FAQ for Message Manager Deluxe v3.03   

How can I import the Message Manager Deluxe log into Microsoft SQL 2005 or 2008?

This tutorial will walk you through the steps to create a nightly automated task within Microsoft SQL 2005 or 2008 to import the Message Manager Deluxe log file into a database table.

This tutorial makes several assumptions:

  1. You have a general knowledge of the SQL Server Management Studio
  2. You have administrator rights to the SQL Server
  3. SQL Server Agent service is started and running

Open the Message Manager Deluxe message editor and review the settings for your message. Click on the Logging tab and choose to Create a Log file. This log file created will be what is used to import into your SQL database. You must select a shared server location that each user has read/write access to, as well as the SQL Server machine has read/write access to. As seen in the screenshot, you must select the option to use the same file name for everyone. The server path and file name you specify here will be used later in this tutorial.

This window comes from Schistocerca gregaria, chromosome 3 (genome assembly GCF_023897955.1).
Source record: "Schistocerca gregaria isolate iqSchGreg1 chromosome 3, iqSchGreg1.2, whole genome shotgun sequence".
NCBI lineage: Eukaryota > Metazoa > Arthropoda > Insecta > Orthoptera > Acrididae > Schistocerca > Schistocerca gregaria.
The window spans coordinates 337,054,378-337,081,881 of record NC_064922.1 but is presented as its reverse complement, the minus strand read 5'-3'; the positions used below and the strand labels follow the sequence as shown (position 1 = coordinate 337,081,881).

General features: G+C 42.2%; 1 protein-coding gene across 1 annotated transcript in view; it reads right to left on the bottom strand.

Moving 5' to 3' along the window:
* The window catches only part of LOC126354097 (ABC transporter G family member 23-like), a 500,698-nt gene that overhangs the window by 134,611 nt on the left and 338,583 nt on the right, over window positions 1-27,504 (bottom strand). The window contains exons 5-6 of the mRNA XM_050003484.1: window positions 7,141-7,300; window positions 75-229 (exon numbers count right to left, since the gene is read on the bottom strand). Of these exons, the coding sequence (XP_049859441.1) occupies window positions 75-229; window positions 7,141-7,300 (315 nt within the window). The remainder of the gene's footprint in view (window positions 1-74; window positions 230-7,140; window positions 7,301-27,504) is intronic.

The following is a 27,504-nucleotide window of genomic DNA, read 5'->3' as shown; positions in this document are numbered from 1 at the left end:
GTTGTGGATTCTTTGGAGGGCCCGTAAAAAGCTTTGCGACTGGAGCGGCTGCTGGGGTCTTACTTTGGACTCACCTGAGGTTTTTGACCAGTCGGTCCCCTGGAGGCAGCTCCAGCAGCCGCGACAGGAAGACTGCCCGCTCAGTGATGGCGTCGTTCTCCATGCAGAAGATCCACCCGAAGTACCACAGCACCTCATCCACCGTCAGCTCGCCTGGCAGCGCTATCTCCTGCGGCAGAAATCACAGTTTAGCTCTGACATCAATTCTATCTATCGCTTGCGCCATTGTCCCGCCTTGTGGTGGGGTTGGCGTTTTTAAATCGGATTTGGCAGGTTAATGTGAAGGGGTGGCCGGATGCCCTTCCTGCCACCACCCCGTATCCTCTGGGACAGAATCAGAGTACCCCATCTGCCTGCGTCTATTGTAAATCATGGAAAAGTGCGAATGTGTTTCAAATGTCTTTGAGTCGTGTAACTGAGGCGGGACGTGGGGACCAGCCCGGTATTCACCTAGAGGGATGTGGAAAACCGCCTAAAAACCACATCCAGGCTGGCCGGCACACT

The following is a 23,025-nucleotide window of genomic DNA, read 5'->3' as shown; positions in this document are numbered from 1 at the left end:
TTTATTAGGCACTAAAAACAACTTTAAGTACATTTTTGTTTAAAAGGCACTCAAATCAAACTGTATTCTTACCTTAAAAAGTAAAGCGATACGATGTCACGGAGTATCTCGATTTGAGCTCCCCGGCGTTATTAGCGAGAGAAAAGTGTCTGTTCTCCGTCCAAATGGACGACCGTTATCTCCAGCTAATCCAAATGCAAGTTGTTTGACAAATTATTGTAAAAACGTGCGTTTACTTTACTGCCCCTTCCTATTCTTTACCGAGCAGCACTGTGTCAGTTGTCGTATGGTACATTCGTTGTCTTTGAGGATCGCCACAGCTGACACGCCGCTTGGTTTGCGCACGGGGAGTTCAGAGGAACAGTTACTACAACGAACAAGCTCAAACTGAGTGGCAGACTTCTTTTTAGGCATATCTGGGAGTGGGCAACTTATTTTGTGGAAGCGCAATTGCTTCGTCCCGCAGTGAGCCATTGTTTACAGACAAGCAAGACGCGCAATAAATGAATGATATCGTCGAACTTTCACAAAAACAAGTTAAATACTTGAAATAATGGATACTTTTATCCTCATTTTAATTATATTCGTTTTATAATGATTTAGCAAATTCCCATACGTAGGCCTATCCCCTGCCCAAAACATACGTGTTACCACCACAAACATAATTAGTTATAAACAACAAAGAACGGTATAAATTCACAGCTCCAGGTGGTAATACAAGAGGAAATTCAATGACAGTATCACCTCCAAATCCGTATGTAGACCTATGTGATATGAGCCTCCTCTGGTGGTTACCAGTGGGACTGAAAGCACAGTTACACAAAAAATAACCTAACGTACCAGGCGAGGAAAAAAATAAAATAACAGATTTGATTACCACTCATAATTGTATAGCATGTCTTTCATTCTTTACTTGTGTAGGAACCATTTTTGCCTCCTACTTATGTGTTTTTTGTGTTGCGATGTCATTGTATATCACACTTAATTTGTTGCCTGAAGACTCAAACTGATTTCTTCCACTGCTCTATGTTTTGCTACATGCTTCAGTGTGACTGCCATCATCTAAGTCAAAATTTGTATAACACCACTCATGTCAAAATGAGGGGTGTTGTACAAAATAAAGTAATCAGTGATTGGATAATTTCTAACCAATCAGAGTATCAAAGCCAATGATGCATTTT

Click on the Log Contents tab and select what information you want stored in the log file. This information must match the fields in the SQL Table that you are going to create later.

This is an example of the log output to a comma-delimited log file, similar to the file your users will automatically create when running Message Manager Deluxe.

Next you will need to open the SQL Server Management Studio for the SQL Server you want to import the Message Manager Deluxe log into. You need to create a new SQL Database to contain the message log information. You can do this many ways, we are not going to go into details here about how to create a SQL Database. In our tutorial here we have called our database "message_log".